In vivo prime editing for metabolic liver disease treatment

prinme editing to correct genetic liver disease

Date: 21st March 2022

With over 300 million people worldwide suffering with a genetic disorder and 95% lacking an FDA-approved treatment the search for new therapies is driving researchers to find new tools.  Prime editing (PE), also dubbed as the ‘search-and-replace’ genome editing tool, is a precise technique that can generate any moderately sized genetic variation without the need for double-strand DNA breaks. This feature together with the ability of PEs to directly write new genetic information makes them extremely versatile and accurate, more so that other CRISPR-based strategies.  However, in vivo application for the treatment of genetic diseases remains challenging.  Now, researchers have developed a size-reduced prime editor for adeno-associated virus (AAV) delivery into the liver, which repaired disease-causing mutation in vivo in a mouse model of phenylketonuria (PKU).

PKU is a rare genetic condition that causes increased levels of phenylalanine in the body.  In most cases, PKU is caused by mutations in the phenylalanine hydroxylase (PAH) gene, making it an ideal candidate for gene editing therapies.  PE is a more recent evolution of the CRISPR-Cas technology, the PE protein consists of a catalytically impaired Cas9 (nickase) tethered to an engineered reverse transcriptase (RT).  This fusion protein forms a complex with a prime editing guide RNA (pegRNA) which contains both a DNA-targeting and template repair domain. The technique allows repair of patient mutations, generation of disease models, and in vivo editing.  However, there are still challenges to its use in vivo, such as efficient delivery systems and the lack of optimal design tools.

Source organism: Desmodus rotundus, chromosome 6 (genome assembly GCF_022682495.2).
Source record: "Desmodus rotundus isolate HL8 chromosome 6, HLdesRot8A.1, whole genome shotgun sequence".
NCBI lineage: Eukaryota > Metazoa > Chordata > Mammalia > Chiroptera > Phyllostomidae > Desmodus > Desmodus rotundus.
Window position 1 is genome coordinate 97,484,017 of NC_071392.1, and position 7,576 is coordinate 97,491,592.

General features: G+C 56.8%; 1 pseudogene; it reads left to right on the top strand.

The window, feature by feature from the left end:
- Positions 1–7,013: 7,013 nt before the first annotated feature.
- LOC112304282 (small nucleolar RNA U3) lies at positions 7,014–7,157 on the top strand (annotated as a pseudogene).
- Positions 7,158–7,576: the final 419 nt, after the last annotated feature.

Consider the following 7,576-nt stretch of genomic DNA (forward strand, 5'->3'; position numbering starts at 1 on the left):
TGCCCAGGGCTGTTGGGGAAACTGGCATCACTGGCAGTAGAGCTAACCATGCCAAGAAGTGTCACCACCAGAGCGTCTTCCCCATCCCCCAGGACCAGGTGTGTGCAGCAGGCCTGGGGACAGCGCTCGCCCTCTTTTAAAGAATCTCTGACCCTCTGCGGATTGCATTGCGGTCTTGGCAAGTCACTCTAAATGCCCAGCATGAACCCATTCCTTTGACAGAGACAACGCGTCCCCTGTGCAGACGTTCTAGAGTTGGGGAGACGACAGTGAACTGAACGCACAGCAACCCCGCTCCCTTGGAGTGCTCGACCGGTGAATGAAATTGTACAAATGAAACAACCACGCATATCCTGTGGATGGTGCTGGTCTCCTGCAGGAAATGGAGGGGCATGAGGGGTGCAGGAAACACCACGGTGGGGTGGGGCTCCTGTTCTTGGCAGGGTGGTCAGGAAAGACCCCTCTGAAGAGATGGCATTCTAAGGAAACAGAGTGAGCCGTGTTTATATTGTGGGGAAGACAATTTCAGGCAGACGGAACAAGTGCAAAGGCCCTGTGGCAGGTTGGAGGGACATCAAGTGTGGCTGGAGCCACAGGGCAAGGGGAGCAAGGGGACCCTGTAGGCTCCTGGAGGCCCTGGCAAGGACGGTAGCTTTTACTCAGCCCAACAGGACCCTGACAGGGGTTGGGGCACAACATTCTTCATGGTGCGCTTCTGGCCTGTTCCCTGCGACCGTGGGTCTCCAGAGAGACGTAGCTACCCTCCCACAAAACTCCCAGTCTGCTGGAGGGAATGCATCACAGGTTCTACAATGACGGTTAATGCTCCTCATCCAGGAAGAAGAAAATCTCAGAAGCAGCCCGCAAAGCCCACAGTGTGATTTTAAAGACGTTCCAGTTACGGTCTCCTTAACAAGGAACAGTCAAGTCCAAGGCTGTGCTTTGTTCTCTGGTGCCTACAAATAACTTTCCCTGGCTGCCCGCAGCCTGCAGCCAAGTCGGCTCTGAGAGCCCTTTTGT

Now, researchers at the University of Zurich, Switzerland, led by Gerald Schwank, have developed an in vivo prime editing approach for the liver, enabling the correction of a PKU mouse model with therapeutic reduction of blood phenylalanine (L-Phe).

The large size of the PE machinery poses a challenge for in vivo delivery therefore the team wanted to remove part of it to reduce its size.  They opted to delete the RNaseH domain of the RT, which from previous work could be speculated as insignificant in the context of PE. They used the prime editor 2 (PE2) which contained mutations to enhance the activity of the RT, and created a version that lacked the RNaseH domain, PE2ΔRnH.  Initial tests in fluorescent reporter cell lines showed comparable editing efficiencies between PE2ΔRnH  and the original PE2.  This was corroborated further by targeting seven pathogenic mutations at different loci, where they saw no difference in editing rates or indel formation rates between the two variants.

To achieve in vivo delivery the team chose to use AAVs, which have been used for other CRISPR-based editors. To stay within the limited AAV packaging capacity it is common place to split the coding sequence onto two separate AAVs using the intein-mediated protein trans-splicing system from cyanobacterium Nostoc punctiforme.  The team created a series of PE2 variants, split at different sites. The most efficient intein-split variant, maintaining 75% of the activity of unsplit PE2.

With the optimal design settled the team wanted to test the system in vivo.  First they targeted the Dnmt1 gene, and generated AAV constructs in which the intein-split PE2ΔRnH and the pegRNA were expressed under the liver-specific promoters. They used AAV serotype 8 (AAV8) which shows a significantly greater liver transduction efficiency than those of other serotypes. The constructs were delivered to mice pups on postnatal day 1, and they found editing efficiencies reached ~15% at the Dnmt1 locus at 4 weeks, and this rate was maintained at 12 weeks.

To increase the editing efficiency the team then switched to human adenovirus 5 (AdV) vector for PE delivery.  This has the advantage of a higher packaging capacity meaning that unsplit PE2 can be loaded however, it is far more immunogenic raising safety concerns for its application in patients.  This increased the in vivo editing rates of unsplit PE2ΔRnH to 58% on the Dnmt1 locus.